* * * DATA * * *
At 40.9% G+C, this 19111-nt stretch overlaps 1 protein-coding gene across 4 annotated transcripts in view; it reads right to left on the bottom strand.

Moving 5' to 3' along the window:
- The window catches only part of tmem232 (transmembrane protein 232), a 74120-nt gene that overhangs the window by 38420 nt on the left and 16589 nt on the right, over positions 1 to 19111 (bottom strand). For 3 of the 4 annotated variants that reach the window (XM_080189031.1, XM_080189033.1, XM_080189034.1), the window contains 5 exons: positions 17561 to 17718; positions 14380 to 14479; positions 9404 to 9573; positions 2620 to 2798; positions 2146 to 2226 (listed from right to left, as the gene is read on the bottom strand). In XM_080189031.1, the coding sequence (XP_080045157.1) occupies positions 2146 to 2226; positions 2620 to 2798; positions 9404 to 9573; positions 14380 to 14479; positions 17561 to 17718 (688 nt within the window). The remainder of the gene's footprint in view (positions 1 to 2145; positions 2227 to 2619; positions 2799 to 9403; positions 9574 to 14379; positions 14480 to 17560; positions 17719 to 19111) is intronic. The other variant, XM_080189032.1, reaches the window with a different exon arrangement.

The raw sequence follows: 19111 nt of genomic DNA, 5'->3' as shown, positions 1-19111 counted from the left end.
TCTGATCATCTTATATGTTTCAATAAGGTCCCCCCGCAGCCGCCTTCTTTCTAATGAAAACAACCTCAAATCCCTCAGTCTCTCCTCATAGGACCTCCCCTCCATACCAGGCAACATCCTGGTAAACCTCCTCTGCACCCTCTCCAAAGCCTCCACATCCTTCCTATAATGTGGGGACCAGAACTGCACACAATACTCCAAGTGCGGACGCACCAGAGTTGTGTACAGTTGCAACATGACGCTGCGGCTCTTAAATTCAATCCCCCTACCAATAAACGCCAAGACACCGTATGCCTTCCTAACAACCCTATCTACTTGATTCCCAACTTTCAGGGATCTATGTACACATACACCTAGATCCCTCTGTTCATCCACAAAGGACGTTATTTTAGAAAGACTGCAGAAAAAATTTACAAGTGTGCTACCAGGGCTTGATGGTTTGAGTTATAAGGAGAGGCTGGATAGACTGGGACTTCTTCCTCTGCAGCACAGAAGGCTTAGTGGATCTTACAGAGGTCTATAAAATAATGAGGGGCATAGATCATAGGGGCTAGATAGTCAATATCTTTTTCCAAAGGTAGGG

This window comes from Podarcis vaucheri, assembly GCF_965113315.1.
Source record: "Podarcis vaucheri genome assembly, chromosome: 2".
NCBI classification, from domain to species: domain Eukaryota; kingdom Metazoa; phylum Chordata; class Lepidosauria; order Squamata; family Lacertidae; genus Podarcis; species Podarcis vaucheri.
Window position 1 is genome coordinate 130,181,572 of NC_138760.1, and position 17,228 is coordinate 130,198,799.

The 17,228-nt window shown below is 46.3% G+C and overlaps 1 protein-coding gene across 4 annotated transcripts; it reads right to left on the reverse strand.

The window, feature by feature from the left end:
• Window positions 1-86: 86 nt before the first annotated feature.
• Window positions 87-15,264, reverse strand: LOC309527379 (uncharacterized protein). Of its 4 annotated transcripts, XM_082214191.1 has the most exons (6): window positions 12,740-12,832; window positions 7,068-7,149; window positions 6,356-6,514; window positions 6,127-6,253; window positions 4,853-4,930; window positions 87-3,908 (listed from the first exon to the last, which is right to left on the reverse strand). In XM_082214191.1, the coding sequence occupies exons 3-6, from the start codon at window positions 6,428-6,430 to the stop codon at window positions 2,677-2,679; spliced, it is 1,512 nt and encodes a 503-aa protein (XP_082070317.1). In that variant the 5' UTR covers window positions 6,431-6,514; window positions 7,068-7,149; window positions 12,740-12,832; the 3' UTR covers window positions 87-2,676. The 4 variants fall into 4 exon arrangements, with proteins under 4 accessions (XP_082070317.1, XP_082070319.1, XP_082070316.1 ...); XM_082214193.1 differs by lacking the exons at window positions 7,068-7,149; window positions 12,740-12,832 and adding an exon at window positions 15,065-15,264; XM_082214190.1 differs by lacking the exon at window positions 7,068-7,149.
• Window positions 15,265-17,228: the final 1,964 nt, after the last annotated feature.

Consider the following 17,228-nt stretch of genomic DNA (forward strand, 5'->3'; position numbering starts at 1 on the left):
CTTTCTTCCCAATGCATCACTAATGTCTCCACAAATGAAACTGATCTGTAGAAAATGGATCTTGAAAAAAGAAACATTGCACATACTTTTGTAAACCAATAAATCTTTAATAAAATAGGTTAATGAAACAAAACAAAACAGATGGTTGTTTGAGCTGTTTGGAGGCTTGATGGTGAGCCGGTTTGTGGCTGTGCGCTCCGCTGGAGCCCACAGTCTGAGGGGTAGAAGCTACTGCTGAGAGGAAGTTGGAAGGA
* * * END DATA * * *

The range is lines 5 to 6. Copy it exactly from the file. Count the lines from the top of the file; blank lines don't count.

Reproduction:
TCTGATCATCTTATATGTTTCAATAAGGTCCCCCCGCAGCCGCCTTCTTTCTAATGAAAACAACCTCAAATCCCTCAGTCTCTCCTCATAGGACCTCCCCTCCATACCAGGCAACATCCTGGTAAACCTCCTCTGCACCCTCTCCAAAGCCTCCACATCCTTCCTATAATGTGGGGACCAGAACTGCACACAATACTCCAAGTGCGGACGCACCAGAGTTGTGTACAGTTGCAACATGACGCTGCGGCTCTTAAATTCAATCCCCCTACCAATAAACGCCAAGACACCGTATGCCTTCCTAACAACCCTATCTACTTGATTCCCAACTTTCAGGGATCTATGTACACATACACCTAGATCCCTCTGTTCATCCACAAAGGACGTTATTTTAGAAAGACTGCAGAAAAAATTTACAAGTGTGCTACCAGGGCTTGATGGTTTGAGTTATAAGGAGAGGCTGGATAGACTGGGACTTCTTCCTCTGCAGCACAGAAGGCTTAGTGGATCTTACAGAGGTCTATAAAATAATGAGGGGCATAGATCATAGGGGCTAGATAGTCAATATCTTTTTCCAAAGGTAGGG

This window comes from Podarcis vaucheri, assembly GCF_965113315.1.